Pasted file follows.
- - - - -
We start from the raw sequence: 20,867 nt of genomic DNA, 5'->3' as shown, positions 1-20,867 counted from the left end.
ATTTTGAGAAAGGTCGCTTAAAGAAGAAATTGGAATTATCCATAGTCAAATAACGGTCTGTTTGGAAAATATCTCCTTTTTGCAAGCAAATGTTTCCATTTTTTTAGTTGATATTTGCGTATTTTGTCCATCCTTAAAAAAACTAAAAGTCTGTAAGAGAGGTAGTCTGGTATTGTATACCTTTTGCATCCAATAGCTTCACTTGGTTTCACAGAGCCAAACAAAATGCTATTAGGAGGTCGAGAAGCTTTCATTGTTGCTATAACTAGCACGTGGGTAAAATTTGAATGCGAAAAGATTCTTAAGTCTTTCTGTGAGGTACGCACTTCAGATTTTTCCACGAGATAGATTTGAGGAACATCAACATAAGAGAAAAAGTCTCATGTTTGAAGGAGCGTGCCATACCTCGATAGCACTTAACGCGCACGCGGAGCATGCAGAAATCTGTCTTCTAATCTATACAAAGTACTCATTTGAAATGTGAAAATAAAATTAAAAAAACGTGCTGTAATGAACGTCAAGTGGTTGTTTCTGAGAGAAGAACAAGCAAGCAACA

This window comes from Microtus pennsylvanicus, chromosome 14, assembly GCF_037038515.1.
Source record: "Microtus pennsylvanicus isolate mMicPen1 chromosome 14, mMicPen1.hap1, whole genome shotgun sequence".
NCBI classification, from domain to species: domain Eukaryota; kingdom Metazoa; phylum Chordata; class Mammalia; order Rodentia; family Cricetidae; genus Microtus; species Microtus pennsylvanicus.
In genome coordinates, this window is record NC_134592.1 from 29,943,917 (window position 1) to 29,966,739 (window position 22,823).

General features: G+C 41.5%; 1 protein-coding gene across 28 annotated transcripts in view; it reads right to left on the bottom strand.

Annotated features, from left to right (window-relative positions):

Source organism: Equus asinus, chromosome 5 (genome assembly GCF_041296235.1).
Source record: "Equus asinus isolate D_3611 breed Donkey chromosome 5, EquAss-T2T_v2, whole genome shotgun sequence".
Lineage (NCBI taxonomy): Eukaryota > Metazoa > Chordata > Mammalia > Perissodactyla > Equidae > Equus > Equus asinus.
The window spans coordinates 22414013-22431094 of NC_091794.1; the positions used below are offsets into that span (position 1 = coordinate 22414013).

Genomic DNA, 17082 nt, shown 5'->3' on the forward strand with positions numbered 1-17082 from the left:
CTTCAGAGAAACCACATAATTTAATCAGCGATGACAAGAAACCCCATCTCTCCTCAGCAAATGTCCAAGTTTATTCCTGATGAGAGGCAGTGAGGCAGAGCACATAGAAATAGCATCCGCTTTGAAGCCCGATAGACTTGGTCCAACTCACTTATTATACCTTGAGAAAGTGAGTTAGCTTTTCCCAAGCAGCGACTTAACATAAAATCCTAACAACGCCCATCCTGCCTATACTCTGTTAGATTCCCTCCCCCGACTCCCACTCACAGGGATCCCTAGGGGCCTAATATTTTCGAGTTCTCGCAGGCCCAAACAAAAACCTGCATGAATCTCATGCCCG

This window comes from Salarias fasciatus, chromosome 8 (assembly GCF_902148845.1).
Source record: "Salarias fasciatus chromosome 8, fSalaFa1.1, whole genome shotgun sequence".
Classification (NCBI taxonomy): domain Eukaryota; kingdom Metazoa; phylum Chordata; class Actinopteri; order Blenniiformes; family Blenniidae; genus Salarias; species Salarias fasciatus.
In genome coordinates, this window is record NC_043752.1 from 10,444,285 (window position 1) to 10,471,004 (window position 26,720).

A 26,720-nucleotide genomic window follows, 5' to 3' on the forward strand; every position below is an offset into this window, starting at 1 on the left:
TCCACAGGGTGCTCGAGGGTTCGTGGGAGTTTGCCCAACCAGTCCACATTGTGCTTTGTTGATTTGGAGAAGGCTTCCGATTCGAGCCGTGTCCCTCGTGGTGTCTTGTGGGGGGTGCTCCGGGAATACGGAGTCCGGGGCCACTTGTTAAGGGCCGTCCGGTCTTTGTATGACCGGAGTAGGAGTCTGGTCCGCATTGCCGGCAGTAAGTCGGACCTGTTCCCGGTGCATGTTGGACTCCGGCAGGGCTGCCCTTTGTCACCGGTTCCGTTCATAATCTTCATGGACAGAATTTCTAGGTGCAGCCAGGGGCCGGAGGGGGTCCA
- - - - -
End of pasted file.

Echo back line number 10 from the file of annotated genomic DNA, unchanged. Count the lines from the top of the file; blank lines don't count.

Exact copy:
Source record: "Equus asinus isolate D_3611 breed Donkey chromosome 5, EquAss-T2T_v2, whole genome shotgun sequence".